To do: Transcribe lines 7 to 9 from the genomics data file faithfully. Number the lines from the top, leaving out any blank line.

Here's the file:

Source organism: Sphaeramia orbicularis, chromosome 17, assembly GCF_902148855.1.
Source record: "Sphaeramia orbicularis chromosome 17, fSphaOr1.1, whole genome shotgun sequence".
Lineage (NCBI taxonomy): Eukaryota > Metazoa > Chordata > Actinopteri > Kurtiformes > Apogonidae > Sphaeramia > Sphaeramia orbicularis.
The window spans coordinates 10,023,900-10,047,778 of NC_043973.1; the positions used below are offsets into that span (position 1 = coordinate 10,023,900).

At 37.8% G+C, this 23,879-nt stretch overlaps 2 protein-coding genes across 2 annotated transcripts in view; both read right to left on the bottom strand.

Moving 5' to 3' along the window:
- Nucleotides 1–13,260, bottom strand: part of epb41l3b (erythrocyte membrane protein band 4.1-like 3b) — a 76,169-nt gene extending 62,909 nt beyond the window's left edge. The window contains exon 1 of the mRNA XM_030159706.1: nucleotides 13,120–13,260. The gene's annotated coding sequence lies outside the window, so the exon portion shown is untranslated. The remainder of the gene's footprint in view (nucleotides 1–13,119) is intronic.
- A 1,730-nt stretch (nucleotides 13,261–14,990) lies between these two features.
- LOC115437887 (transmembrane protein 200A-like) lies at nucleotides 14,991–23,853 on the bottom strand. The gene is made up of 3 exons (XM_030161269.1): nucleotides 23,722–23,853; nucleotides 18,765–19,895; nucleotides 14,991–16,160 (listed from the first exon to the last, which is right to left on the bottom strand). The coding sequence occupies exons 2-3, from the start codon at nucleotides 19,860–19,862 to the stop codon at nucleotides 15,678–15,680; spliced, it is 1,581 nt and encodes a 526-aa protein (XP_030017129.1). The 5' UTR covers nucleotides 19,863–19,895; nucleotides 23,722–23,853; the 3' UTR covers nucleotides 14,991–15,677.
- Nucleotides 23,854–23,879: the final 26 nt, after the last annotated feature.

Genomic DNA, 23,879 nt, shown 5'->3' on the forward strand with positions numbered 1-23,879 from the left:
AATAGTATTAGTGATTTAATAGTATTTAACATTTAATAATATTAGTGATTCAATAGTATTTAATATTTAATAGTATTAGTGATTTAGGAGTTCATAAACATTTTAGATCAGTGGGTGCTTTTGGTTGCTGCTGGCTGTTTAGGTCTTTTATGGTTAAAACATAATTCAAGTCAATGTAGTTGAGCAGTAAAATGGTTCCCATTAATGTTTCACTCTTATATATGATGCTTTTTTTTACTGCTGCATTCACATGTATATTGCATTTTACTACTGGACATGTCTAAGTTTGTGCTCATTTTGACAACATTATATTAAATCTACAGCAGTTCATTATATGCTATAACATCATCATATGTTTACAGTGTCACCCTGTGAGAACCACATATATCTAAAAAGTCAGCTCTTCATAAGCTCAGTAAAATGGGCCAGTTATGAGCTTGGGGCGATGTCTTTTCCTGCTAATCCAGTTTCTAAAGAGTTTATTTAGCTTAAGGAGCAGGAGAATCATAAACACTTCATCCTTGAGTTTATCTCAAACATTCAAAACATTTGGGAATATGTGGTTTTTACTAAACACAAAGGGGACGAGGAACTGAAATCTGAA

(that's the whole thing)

- Nucleotides 1–13,260, bottom strand: part of epb41l3b (erythrocyte membrane protein band 4.1-like 3b) — a 76,169-nt gene extending 62,909 nt beyond the window's left edge. The window contains exon 1 of the mRNA XM_030159706.1: nucleotides 13,120–13,260. The gene's annotated coding sequence lies outside the window, so the exon portion shown is untranslated. The remainder of the gene's footprint in view (nucleotides 1–13,119) is intronic.
- A 1,730-nt stretch (nucleotides 13,261–14,990) lies between these two features.
- LOC115437887 (transmembrane protein 200A-like) lies at nucleotides 14,991–23,853 on the bottom strand. The gene is made up of 3 exons (XM_030161269.1): nucleotides 23,722–23,853; nucleotides 18,765–19,895; nucleotides 14,991–16,160 (listed from the first exon to the last, which is right to left on the bottom strand). The coding sequence occupies exons 2-3, from the start codon at nucleotides 19,860–19,862 to the stop codon at nucleotides 15,678–15,680; spliced, it is 1,581 nt and encodes a 526-aa protein (XP_030017129.1). The 5' UTR covers nucleotides 19,863–19,895; nucleotides 23,722–23,853; the 3' UTR covers nucleotides 14,991–15,677.